Original posted on Calculated Risk:
A couple of articles tonight that fit together with my earlier post: Housing: A Tale of Boom and Bust and a Puzzle The puzzle is when the banks will start moving ahead with distressed sales (foreclosures and short sales).
First David Streitfeld at the NY Times writes about the Treasury's HAFA program: Short-Sale Program to Pay Homeowners to Sell at a Loss
Taking effect on April 5, the program could encourage hundreds of thousands of delinquent borrowers who have not been rescued by the loan modification program to shed their houses through a process known as a short sale, in which property is sold for less than the balance of the mortgage. Lenders will be compelled to accept that arrangement, forgiving the difference between the market price of the property and what they are owed.Short sales under HAFA are much better than foreclosures for many borrowers because HAFA requires lenders to agree not to pursue a deficiency judgment (one of the key stumbling blocks for eliminating 2nds). And this is also better for the 2nd lien holders too since they get something (note: the program also includes a deed-in-lieu of foreclosure option with similar payments and requirements).
Under the new program, the servicing bank, as with all modifications, will get $1,000. Another $1,000 can go toward a second loan, if there is one. And for the first time the government would give money to the distressed homeowners themselves. They will get $1,500 in “relocation assistance.”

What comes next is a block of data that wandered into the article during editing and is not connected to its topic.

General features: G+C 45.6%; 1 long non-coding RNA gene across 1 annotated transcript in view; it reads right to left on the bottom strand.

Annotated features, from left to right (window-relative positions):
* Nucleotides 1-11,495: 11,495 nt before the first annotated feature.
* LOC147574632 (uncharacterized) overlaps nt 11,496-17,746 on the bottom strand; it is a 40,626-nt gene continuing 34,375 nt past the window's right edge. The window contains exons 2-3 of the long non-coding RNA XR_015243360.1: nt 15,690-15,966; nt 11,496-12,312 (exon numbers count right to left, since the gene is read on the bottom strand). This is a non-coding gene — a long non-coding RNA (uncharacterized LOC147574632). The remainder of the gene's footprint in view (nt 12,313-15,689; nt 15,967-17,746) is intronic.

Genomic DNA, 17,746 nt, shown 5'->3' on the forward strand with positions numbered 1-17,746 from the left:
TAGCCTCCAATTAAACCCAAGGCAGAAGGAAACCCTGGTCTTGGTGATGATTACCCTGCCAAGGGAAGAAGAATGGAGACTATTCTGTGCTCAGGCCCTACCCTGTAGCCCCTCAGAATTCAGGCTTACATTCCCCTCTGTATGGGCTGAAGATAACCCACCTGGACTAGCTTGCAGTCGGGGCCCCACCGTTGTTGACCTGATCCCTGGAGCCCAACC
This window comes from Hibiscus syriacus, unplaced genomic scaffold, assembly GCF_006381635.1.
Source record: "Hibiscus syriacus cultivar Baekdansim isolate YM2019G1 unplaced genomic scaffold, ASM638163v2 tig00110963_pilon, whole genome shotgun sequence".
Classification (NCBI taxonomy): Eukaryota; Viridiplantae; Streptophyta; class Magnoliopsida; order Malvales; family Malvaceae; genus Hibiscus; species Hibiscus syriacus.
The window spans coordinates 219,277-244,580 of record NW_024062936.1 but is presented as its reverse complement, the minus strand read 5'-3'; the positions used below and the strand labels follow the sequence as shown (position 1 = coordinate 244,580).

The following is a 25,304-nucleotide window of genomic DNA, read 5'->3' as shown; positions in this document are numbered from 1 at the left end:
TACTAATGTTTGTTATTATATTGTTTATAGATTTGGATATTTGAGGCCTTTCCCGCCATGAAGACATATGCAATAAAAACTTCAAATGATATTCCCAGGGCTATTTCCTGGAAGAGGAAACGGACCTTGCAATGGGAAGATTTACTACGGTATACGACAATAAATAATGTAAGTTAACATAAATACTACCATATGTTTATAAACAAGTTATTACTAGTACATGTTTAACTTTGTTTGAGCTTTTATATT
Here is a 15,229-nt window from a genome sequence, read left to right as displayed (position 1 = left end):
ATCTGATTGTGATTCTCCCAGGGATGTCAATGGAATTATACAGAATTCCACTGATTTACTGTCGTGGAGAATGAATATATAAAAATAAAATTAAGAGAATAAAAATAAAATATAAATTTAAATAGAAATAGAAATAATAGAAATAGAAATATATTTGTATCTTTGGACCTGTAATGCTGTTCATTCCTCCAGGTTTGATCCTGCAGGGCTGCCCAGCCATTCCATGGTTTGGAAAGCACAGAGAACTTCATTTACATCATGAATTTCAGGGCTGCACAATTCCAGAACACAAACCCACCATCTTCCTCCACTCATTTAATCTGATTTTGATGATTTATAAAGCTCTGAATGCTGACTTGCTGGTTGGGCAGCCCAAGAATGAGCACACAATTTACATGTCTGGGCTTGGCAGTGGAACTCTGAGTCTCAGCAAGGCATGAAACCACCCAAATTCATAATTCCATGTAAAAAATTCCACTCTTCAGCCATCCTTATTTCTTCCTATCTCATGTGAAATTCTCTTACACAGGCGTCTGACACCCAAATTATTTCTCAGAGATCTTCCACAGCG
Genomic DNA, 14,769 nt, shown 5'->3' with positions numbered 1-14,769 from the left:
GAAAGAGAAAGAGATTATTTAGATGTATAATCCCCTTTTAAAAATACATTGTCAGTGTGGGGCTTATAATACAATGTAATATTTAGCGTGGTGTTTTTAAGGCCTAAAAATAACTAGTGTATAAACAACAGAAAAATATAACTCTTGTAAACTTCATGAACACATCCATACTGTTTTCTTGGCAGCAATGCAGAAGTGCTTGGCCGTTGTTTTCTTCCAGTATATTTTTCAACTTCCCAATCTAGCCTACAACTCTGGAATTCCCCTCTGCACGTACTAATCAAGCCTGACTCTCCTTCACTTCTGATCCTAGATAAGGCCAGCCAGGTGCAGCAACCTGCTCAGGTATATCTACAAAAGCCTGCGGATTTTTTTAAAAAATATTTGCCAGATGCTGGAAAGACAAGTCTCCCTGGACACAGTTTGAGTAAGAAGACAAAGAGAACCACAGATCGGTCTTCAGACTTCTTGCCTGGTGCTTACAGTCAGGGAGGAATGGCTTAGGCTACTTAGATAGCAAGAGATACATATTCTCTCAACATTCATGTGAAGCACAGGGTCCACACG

Should the incentives prove successful, the short sales program could have multiple benefits. For the investment pools that own many home loans, there is the prospect of getting more money with a sale than with a foreclosure.
For the borrowers, there is the likelihood of suffering less damage to credit ratings. And as part of the transaction, they will get the lender’s assurance that they will not later be sued for an unpaid mortgage balance.
Of course short sale fraud is also a huge concern. Streitfeld quotes economist Tom Lawler:
Short sales are “tailor-made for fraud,” said Mr. Lawler, a former executive at the mortgage finance company Fannie Mae.And from James Hagerty at the WSJ: Home-Saving Loans Afoot
Rep. Frank said banks' reluctance to write down second mortgages is blocking efforts to reduce the first-lien mortgage balances of many borrowers who owe far more on their loans than the current values of their homes. ...As Hagerty notes, the banks are reluctant to write down the 2nd liens because they might still have value even after foreclosure. That is because 2nd liens are recourse, and the lenders could pursue the borrower for a deficiency judgment (or sell the loans to a collector). Frequently the most cost effective course of action for 2nd lien holders is to wait and do nothing. And that is frustrating for the 1st lien holder (commonly Fannie or Freddie).
Many second liens have little value because of the plunge in home prices, Rep. Frank wrote, adding: "Yet because accounting rules allow holders of these seconds to carry the loans at artificially high values, many refuse to acknowledge the losses and write down the loans."
Is $1,000 enough to get 2nd lien holders to sign off and give up the right to a deficiency judgment? I expect that the lenders will pick and choose ... but this should help.
Update: the WSJ has a copy of Barney Frank's letter to the four large banks.